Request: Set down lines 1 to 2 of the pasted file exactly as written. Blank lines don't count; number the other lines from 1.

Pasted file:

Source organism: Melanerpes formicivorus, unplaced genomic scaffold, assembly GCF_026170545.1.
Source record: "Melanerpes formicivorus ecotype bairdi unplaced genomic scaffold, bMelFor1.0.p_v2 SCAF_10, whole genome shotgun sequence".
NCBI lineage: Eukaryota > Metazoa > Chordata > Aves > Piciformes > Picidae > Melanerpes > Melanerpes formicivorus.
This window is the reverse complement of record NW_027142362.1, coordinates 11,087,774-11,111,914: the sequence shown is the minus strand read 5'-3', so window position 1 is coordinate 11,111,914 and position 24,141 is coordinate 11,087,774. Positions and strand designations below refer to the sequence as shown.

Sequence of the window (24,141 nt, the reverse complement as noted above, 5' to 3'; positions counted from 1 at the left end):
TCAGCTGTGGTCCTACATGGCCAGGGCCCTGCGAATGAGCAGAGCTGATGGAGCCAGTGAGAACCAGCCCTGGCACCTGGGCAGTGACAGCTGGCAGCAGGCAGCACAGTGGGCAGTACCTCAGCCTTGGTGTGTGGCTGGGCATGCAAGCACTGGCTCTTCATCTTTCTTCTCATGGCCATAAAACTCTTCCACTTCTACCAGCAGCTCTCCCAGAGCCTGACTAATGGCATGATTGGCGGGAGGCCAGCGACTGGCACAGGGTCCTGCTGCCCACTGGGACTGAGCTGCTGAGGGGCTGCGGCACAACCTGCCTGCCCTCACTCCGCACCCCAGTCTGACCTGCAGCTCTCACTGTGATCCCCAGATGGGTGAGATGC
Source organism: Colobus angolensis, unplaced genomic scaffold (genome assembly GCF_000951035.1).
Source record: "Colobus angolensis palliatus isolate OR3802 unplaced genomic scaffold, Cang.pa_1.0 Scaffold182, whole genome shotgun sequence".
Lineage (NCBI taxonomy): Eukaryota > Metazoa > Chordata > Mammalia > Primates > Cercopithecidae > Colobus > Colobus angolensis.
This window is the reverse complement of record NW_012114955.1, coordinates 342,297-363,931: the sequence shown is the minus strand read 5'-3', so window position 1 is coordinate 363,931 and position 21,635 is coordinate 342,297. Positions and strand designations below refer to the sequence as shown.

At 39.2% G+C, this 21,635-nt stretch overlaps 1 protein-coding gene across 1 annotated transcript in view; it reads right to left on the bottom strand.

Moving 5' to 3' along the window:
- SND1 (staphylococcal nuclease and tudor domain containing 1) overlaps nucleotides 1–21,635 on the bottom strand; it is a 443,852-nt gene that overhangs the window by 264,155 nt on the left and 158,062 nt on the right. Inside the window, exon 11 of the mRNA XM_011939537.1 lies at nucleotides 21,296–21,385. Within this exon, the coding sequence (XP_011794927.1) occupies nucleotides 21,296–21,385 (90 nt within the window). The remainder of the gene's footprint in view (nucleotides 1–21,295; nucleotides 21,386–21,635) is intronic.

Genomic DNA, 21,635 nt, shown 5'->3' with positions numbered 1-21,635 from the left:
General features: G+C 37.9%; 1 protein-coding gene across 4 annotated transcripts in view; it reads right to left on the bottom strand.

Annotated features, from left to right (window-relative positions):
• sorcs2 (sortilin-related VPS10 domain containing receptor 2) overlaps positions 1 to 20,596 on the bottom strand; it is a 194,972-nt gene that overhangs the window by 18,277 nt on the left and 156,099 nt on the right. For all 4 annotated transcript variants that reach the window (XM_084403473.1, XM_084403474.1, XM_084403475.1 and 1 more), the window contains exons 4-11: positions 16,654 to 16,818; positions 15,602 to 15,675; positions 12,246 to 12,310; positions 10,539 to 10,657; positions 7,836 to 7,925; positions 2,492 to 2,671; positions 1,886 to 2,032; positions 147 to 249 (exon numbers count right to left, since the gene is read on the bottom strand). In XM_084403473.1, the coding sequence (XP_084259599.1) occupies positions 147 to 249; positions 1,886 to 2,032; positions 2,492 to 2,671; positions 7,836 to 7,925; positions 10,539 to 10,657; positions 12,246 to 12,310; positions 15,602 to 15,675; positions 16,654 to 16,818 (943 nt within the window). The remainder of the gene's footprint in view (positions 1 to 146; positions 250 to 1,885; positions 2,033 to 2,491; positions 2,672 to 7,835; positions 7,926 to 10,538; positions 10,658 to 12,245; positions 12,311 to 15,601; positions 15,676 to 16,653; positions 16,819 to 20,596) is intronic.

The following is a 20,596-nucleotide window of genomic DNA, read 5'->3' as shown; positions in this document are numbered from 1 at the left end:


Source organism: Melanerpes formicivorus, unplaced genomic scaffold, assembly GCF_026170545.1.
Source record: "Melanerpes formicivorus ecotype bairdi unplaced genomic scaffold, bMelFor1.0.p_v2 SCAF_10, whole genome shotgun sequence".